Time is right for Odile’s Macra bid

ARK­LOW’S ODILE EVANS IS RUN­NING FOR TOP JOB IN MACRA NA FEIRME. AS SHE LAUNCHES HER CAM­PAIGN, SHE SHARES HER VI­SION FOR THE OR­GAN­I­SA­TION WITH DEB­O­RAH COLE­MAN

Bray People - - NEWS -

ODILE EVANS owes a lot to Macra na Feirme. At the age of just 23, she says it has given her many im­por­tant life skills which have brought her to where she is to­day.

On Fri­day night, Odile for­mally launched her elec­tion cam­paign and over the next two months or so, will be con­test­ing the up­com­ing elec­tion for na­tional pres­i­dent of Macra na Feirme.

Hav­ing joined the or­gan­i­sa­tion for young farm­ers straight out of school, Odile soon found her­self given a job on the com­mit­tee and she was hooked.

‘I grew up on a dairy farm South of Ark­low and from a very young age I was in­ter­est­ing in the farm and the work­ings of it. At 17 I joined Macra and be­came club sec­re­tary within a month,’ Odile ex­plains.

That year, Odile’s guild, John­stown-Cool­gre­any, was named na­tional Club of the Year, which was a great achieve­ment for a young club just es­tab­lished in 2006.

‘It was great for the club and for the mem­bers, as all of the of­fi­cers were quite young as well, maybe 17 and. My neigh­bour Sarah Mer­ri­gan en­cour­aged me to join at the start and was on the com­mit­tee then and is not the County Chair­per­son for Macra.’

Odile, a jour­nal­ist with the Ir­ish Farm­ers Jour­nal by day, ex­plains that she was ‘al­ways an am­bi­tious per­son’ and puts all her en­ergy in when she has a goal in sight.

‘I stud­ied agri­cul­ture in UCD and grad­u­ated with first-class hon­ours and did my se­mes­ter abroad. From there I went into my cur­rent job as a jour­nal­ist. I al­ways knew my life was go­ing to be in agri­cul­ture but I didn’t know ex­actly what area,’ Odile says.

She cred­its Macra with giv­ing her the chance to grow as a per­son and ac­quire many im­por­tant life skills.

‘Tak­ing on club role meant that I got a lot of train­ing in dif­fer­ent ar­eas. I en­tered a lot of com­pe­ti­tions, from sports, farm skills and de­bat­ing. They put you out­side you com­fort zone and help to im­prove your con­fi­dence. You can have a role listed on your CV but when you get into any in­ter­view, it will show, that you have that ex­pe­ri­ence. Macra mem­bers are that lit­tle bit more per­son­ally de­vel­oped and able for the stresses and strains that might be thrown at them.’

The place of Macra in small com­mu­ni­ties, can­not be over­stated, ei­ther.

‘It is a re­ally good ru­ral or­gan­i­sa­tion, which is open to men and women aged 17 to 35. There is a lot of com­mu­nity in­volve­ment and Macra groups join in var­i­ous events, for ex­am­ple en­ter­ing a float in the St Pa­trick’s Day pa­rade, which John­stown Cool­gre­any does ev­ery year. Just get­ting out and meet­ing up with oth­ers once a week can do won­ders for your men­tal health and it can help re­lieve the de­mand­ing na­ture of farm­ing work.’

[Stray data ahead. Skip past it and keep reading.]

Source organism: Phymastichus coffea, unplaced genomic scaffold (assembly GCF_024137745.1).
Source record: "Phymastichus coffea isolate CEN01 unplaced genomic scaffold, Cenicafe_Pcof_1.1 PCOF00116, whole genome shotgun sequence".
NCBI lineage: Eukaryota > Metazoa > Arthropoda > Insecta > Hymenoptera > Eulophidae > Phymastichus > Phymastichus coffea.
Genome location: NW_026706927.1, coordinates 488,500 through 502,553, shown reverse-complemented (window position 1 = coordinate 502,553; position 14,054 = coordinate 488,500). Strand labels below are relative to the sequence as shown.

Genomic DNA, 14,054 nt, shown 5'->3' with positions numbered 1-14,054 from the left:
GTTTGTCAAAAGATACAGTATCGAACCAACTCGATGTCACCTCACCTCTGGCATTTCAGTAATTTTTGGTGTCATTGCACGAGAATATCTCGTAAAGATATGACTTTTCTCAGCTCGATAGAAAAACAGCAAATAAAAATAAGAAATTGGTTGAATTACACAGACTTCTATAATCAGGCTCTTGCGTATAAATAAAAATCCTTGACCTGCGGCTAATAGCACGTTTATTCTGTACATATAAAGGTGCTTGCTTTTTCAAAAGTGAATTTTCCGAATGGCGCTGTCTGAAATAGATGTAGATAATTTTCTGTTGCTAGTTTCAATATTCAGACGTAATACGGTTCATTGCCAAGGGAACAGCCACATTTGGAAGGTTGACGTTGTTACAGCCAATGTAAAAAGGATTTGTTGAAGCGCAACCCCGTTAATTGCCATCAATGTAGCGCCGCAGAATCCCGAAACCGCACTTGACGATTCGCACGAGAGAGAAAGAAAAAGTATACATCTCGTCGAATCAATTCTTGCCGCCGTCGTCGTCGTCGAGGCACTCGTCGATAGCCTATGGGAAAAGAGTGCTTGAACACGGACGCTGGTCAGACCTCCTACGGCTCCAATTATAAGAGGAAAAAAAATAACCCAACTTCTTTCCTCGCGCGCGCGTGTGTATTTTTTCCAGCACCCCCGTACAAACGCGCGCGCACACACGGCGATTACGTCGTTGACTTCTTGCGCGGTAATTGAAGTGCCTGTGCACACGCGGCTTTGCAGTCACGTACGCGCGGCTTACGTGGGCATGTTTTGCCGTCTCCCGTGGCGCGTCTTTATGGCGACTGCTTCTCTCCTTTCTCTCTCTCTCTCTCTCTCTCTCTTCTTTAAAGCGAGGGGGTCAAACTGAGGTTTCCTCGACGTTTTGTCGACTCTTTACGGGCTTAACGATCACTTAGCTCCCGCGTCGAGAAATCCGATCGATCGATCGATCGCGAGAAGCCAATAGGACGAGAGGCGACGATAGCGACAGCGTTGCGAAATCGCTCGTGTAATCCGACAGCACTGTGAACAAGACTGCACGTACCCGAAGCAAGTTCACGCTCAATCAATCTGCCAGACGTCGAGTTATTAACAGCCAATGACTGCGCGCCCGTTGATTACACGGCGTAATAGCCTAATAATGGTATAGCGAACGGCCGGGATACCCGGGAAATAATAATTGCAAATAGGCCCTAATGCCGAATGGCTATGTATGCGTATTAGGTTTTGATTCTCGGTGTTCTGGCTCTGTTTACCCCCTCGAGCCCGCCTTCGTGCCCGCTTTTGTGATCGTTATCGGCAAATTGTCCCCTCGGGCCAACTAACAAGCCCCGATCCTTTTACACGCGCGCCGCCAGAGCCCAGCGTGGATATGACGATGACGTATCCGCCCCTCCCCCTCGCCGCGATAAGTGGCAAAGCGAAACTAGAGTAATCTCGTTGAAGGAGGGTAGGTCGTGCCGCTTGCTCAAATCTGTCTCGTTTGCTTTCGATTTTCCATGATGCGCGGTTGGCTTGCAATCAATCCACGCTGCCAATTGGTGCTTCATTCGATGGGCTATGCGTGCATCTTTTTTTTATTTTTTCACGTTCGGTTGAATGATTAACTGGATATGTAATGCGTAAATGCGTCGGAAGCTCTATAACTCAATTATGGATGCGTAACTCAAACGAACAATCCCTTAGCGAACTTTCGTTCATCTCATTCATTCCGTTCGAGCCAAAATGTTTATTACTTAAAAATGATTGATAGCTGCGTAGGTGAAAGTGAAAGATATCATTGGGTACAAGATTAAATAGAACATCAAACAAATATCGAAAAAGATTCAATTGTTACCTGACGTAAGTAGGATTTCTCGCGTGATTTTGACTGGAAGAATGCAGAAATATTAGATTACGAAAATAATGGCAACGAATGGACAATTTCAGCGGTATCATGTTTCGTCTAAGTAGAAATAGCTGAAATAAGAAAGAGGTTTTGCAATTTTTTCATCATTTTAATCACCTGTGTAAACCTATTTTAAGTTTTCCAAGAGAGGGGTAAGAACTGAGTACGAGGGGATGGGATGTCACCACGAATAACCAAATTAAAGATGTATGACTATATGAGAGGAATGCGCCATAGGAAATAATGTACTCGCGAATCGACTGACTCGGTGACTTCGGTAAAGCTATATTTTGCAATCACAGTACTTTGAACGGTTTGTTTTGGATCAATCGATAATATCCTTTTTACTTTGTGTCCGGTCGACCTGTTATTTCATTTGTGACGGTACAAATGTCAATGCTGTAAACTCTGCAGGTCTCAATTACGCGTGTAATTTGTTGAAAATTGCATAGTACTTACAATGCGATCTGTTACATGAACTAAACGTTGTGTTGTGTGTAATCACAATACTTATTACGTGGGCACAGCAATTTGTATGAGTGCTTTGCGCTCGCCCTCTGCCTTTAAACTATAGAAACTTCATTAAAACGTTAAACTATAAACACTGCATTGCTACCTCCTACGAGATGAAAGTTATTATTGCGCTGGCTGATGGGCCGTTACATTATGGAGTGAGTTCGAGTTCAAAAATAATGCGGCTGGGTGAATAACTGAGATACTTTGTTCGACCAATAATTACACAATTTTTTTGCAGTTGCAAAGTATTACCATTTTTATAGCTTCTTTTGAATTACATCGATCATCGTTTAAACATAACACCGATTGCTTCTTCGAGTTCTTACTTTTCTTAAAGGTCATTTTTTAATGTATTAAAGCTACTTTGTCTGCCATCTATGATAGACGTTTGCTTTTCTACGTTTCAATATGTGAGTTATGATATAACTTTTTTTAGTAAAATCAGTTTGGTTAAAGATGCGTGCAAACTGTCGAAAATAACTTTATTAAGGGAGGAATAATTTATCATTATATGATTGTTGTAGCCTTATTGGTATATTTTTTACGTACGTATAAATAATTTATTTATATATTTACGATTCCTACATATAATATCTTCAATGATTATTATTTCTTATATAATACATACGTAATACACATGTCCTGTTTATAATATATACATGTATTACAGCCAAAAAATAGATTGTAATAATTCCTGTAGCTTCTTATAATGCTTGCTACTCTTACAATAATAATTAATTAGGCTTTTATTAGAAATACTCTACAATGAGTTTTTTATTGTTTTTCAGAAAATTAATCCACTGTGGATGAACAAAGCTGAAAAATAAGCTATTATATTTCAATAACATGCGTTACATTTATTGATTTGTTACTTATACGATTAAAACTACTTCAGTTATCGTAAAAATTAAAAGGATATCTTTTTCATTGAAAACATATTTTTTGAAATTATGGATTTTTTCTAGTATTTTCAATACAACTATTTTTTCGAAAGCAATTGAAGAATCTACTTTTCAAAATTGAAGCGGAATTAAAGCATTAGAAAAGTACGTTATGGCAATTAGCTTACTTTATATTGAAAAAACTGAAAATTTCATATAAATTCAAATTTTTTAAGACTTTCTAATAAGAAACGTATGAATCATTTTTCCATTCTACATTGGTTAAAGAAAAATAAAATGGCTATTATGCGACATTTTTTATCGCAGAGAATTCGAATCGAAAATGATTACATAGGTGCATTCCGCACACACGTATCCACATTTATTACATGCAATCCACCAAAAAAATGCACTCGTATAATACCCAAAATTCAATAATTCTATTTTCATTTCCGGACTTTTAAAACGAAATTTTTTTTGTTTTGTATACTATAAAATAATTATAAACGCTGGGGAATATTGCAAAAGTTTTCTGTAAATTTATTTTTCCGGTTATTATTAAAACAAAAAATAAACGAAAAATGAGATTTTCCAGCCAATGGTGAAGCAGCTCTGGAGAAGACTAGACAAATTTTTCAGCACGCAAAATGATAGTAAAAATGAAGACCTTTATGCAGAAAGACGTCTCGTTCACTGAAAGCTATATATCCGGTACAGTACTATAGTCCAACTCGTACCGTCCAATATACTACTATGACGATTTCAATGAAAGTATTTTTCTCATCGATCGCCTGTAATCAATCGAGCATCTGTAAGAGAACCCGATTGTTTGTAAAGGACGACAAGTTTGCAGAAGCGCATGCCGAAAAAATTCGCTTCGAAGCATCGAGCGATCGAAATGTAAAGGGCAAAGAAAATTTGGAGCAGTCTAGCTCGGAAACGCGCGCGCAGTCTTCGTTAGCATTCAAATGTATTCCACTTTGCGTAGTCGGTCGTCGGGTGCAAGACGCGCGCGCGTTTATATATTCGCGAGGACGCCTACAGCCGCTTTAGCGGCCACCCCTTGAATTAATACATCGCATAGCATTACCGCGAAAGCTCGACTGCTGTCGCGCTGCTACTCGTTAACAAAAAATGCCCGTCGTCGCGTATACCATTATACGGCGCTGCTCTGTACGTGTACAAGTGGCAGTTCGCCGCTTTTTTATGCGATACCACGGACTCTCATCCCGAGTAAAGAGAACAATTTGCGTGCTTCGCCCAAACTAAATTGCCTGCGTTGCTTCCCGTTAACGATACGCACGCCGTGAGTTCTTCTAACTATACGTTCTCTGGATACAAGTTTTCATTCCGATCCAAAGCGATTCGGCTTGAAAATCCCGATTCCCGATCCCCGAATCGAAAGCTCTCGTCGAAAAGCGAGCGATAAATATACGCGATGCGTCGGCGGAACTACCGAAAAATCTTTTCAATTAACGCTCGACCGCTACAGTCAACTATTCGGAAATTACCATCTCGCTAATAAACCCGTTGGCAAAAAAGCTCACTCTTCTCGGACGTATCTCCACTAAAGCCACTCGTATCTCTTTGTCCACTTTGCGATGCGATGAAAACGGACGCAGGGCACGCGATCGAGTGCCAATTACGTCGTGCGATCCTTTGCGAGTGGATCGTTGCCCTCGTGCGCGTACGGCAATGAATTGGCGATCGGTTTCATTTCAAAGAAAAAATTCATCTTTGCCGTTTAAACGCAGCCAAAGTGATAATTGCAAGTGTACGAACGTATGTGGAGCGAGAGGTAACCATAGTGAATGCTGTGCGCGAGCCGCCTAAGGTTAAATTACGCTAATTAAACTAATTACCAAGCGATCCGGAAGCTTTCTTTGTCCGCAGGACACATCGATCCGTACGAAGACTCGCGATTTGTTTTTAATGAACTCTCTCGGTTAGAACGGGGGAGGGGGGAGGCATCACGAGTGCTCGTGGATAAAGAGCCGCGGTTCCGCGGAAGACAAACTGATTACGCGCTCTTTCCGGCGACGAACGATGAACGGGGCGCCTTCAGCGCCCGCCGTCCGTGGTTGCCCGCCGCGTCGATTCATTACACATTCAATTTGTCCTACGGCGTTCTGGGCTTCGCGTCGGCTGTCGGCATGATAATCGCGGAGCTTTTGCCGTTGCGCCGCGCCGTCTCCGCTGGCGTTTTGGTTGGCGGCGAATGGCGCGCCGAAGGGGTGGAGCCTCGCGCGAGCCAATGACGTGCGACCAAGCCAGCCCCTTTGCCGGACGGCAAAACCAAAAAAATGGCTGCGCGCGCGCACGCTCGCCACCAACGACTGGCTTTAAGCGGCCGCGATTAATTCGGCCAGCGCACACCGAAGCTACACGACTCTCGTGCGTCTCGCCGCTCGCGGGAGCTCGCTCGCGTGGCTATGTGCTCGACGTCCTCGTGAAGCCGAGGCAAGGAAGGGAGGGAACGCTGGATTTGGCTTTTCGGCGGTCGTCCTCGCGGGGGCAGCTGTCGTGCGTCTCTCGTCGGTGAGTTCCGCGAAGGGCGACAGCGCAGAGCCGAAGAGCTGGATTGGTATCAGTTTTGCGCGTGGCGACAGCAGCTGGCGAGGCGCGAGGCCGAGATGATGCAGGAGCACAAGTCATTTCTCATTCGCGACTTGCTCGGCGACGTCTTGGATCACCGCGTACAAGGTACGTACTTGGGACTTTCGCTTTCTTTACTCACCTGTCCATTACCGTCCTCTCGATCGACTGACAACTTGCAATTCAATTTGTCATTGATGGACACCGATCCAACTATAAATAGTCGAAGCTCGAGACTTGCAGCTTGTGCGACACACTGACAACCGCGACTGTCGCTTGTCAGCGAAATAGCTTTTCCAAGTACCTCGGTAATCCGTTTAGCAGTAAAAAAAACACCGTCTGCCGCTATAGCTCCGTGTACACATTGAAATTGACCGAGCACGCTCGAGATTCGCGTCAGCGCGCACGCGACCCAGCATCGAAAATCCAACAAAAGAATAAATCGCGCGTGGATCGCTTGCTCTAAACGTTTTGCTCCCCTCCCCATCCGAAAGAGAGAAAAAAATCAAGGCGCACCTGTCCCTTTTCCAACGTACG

For Odile, im­prov­ing con­di­tions and agreements for Ir­ish farm­ers is a pri­or­ity and run­ning for na­tional pres­i­dent is a step to­wards this.

If elected, she will be the sec­ond woman ever to hold the two year term and she says that she be­lieves the time if right for that now. ‘I DON’T see youth as a bar­rier and al­ready, in Macra half of our na­tional coun­cil is fe­male. How­ever, the time is right for a bit of colour in the or­gan­i­sa­tion and I feel it would be a pos­i­tive thing for young women to see a woman as na­tional pres­i­dent. I’m here and I’m ready now, so why hang around for the sake of it?’

The role is full time, and if elected, Odile would have to take a break from jour­nal­ism.

‘There are many is­sues that are of con­cern to farm­ers to­day, and par­tic­u­larly young farm­ers and that is what I will be fo­cus­ing on. Farm in­comes are quite low at the mo­ment and many young farm­ers have dif­fi­culty with ac­cess to land and credit. These are two key is­sues and with­out these, it is very hard for a young per­son start­ing out to see a very sta­ble fu­ture. I would be seek­ing to push that agenda if elected,’ Odile says.

‘The pres­i­dent is also tasked with build­ing new re­la­tion­ships and main­tain­ing old ones. I am in the unique po­si­tion that I know a lot of the gov­ern­ment min­is­ters through my job so that is an as­set.’

Since her launch, Odile says that she has been stunned by the sup­port she has re­ceived.

‘I re­ally have been blown away and I am de­lighted to see the mo­men­tum be­hind the cam­paign. I am bowled over by all the sup­port and I am very grate­ful to those who are sup­port­ing me and to my fam­ily.’

Odile will on the hus­tings through­out Fe­bru­ary and March where she will hope to cover a lot of ground as club to club can­vass­ing is not per­mit­ted.

‘It is one vote per club so they will have to de­cide which can­di­date they pre­fer and then the bal­lot is on April 4,’ Odile says.

Un­til then, she will be do­ing her ut­most to reach as many mem­bers as pos­si­ble in the hope of get­ting elected, a chal­lenge it seems she is more than ready for.

Odile Evans with her par­ents Albert and Ann and brother Jano.

Newspapers in English

Newspapers from Ireland

© PressReader. All rights reserved.